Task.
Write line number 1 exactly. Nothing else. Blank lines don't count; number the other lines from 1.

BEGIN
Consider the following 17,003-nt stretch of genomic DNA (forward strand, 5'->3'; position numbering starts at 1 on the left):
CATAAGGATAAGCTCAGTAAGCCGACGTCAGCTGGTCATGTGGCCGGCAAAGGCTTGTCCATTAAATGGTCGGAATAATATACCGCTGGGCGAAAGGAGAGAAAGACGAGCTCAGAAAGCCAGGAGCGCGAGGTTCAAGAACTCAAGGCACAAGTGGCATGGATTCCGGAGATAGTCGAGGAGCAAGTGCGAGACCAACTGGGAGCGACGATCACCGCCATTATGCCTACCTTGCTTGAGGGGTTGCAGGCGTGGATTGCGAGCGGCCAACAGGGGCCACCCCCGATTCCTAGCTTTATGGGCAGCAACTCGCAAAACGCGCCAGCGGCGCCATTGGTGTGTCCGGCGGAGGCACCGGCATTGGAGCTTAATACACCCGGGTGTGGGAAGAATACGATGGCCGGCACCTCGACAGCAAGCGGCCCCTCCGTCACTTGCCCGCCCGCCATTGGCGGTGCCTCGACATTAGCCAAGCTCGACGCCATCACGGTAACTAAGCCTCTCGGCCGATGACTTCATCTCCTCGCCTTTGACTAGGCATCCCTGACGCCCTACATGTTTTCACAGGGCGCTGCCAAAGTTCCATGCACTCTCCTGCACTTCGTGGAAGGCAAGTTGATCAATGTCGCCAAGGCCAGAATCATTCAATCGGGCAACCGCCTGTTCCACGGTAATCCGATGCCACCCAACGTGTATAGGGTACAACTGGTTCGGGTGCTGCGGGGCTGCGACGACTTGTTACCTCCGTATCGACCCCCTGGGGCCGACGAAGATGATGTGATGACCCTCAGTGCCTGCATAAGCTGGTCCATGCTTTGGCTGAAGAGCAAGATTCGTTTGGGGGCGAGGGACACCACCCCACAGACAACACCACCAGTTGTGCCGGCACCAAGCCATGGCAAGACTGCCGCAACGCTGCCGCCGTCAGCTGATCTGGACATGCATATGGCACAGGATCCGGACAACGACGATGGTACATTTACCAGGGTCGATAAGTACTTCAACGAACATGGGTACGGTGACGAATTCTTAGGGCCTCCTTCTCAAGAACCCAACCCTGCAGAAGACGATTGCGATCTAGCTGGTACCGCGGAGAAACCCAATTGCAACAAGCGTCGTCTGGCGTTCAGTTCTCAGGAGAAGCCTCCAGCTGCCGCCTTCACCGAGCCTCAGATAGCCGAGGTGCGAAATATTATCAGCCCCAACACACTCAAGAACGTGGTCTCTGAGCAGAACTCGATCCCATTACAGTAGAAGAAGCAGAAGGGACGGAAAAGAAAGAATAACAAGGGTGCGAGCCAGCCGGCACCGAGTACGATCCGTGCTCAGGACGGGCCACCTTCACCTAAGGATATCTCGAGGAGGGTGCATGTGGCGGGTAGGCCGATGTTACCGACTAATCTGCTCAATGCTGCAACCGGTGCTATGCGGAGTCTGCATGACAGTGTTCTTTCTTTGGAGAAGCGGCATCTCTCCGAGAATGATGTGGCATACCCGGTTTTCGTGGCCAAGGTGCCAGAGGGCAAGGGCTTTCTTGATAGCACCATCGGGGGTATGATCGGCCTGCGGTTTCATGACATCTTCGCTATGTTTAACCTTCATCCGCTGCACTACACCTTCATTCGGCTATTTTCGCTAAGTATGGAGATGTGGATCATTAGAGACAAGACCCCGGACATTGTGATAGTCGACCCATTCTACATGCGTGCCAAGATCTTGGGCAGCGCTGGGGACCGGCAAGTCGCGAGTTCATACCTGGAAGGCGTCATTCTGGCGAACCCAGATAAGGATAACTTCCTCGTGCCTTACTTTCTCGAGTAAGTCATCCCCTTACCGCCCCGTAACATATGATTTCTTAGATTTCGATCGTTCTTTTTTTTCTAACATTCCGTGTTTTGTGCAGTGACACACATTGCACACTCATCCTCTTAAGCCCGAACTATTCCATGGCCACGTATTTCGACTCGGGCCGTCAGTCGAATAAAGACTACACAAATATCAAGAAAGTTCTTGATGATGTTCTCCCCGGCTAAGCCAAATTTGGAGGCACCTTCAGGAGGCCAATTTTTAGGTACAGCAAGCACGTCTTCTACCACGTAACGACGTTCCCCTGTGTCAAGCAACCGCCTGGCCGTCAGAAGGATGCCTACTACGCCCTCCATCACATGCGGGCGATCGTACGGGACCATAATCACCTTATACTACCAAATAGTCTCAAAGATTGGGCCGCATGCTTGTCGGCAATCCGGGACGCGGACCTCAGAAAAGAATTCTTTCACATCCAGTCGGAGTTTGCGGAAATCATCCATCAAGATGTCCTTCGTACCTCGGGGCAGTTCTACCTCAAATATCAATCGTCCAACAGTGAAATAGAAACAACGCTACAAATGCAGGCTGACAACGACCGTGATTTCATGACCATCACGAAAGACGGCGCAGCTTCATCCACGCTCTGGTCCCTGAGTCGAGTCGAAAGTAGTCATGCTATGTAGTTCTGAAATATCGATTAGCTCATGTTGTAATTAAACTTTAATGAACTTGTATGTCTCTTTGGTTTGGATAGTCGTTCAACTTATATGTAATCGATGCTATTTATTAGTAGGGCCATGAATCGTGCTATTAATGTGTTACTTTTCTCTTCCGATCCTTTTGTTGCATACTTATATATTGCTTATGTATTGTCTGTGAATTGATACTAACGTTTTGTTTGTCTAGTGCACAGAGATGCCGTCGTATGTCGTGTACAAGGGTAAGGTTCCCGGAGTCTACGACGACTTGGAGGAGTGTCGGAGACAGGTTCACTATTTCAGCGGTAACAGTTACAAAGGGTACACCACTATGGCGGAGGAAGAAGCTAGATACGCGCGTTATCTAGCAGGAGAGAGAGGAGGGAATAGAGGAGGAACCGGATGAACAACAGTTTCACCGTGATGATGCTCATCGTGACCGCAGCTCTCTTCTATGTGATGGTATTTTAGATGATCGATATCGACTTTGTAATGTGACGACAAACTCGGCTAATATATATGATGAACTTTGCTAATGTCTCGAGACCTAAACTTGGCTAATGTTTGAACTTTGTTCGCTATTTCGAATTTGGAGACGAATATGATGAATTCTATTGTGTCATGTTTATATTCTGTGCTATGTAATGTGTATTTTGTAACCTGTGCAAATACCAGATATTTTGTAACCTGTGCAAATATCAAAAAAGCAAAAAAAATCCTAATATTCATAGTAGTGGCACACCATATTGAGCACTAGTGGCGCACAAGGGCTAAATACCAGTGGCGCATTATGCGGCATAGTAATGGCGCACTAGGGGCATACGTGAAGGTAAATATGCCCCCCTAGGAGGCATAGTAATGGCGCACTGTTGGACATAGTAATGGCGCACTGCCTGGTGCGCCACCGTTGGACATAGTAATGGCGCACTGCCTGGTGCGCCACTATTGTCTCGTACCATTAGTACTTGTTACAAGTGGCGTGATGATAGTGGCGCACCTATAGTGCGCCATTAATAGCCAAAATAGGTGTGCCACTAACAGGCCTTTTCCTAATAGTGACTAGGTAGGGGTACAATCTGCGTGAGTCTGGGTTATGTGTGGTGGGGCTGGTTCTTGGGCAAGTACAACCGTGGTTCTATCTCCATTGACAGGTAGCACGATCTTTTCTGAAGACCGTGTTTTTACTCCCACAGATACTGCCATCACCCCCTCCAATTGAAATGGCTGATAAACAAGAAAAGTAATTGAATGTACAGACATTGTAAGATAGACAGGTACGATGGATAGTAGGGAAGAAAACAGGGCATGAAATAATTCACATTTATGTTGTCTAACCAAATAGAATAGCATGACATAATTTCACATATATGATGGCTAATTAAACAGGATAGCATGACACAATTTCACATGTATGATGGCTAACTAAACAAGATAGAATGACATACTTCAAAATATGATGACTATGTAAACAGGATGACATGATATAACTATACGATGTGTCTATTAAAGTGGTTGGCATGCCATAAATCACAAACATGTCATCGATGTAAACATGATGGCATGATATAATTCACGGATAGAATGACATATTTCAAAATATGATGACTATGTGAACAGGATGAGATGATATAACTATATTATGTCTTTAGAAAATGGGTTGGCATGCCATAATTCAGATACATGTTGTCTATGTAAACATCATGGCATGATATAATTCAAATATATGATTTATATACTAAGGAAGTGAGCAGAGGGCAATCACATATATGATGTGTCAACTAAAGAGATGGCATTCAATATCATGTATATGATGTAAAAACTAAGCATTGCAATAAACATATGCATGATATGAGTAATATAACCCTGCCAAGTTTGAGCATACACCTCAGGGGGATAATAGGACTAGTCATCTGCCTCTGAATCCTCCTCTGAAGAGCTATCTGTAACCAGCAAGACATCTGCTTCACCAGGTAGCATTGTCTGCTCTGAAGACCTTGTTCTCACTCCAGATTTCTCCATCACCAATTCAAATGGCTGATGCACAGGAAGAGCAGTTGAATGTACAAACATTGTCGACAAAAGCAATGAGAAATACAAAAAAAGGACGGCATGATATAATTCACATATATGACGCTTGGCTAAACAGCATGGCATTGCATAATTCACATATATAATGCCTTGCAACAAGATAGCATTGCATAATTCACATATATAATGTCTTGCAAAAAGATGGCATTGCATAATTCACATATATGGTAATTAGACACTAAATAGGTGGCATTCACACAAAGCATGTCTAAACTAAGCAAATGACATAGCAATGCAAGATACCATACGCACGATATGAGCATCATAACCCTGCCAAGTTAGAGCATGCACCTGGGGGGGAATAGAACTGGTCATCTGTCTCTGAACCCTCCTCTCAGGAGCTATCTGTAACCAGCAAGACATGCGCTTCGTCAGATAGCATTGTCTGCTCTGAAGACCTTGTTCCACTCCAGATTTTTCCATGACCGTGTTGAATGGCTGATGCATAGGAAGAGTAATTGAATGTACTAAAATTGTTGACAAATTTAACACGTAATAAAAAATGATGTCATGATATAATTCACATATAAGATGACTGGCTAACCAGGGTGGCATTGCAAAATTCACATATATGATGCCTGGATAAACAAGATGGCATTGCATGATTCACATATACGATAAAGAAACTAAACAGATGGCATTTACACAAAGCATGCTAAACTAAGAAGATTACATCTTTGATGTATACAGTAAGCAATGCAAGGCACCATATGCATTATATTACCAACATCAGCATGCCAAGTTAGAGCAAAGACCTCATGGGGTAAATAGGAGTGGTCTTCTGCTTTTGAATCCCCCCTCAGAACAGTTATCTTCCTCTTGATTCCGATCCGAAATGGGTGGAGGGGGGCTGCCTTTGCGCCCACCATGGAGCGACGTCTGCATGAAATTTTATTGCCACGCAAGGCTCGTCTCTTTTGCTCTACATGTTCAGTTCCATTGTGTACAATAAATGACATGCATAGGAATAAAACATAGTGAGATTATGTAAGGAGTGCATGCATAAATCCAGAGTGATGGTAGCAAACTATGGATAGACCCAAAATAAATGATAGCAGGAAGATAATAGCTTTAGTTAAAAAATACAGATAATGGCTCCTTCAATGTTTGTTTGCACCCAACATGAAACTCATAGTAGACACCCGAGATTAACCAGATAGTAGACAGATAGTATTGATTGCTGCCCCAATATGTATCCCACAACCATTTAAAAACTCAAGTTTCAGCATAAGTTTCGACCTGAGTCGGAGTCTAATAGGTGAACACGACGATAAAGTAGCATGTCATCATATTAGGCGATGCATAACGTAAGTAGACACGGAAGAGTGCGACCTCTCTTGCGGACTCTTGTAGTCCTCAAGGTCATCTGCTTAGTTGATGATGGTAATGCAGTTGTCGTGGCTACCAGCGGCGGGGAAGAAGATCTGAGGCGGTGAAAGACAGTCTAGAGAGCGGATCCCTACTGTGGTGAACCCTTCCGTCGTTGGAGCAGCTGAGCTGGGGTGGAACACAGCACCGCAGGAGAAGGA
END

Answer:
Consider the following 17,003-nt stretch of genomic DNA (forward strand, 5'->3'; position numbering starts at 1 on the left):